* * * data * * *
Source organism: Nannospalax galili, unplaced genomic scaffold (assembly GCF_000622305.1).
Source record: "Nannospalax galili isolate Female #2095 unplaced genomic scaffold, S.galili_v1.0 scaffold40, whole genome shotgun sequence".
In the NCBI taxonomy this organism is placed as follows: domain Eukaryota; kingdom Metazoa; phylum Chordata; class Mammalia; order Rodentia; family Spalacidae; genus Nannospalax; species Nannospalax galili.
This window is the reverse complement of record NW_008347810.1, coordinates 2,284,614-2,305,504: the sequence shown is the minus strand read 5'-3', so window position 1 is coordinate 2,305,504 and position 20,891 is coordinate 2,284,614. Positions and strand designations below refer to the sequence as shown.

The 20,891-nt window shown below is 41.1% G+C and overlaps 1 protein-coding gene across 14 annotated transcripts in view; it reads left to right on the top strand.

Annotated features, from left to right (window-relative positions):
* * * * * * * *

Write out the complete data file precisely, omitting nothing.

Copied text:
Source organism: Nannospalax galili, unplaced genomic scaffold (assembly GCF_000622305.1).
Source record: "Nannospalax galili isolate Female #2095 unplaced genomic scaffold, S.galili_v1.0 scaffold40, whole genome shotgun sequence".
In the NCBI taxonomy this organism is placed as follows: domain Eukaryota; kingdom Metazoa; phylum Chordata; class Mammalia; order Rodentia; family Spalacidae; genus Nannospalax; species Nannospalax galili.
This window is the reverse complement of record NW_008347810.1, coordinates 2,284,614-2,305,504: the sequence shown is the minus strand read 5'-3', so window position 1 is coordinate 2,305,504 and position 20,891 is coordinate 2,284,614. Positions and strand designations below refer to the sequence as shown.

The 20,891-nt window shown below is 41.1% G+C and overlaps 1 protein-coding gene across 14 annotated transcripts in view; it reads left to right on the top strand.

Annotated features, from left to right (window-relative positions):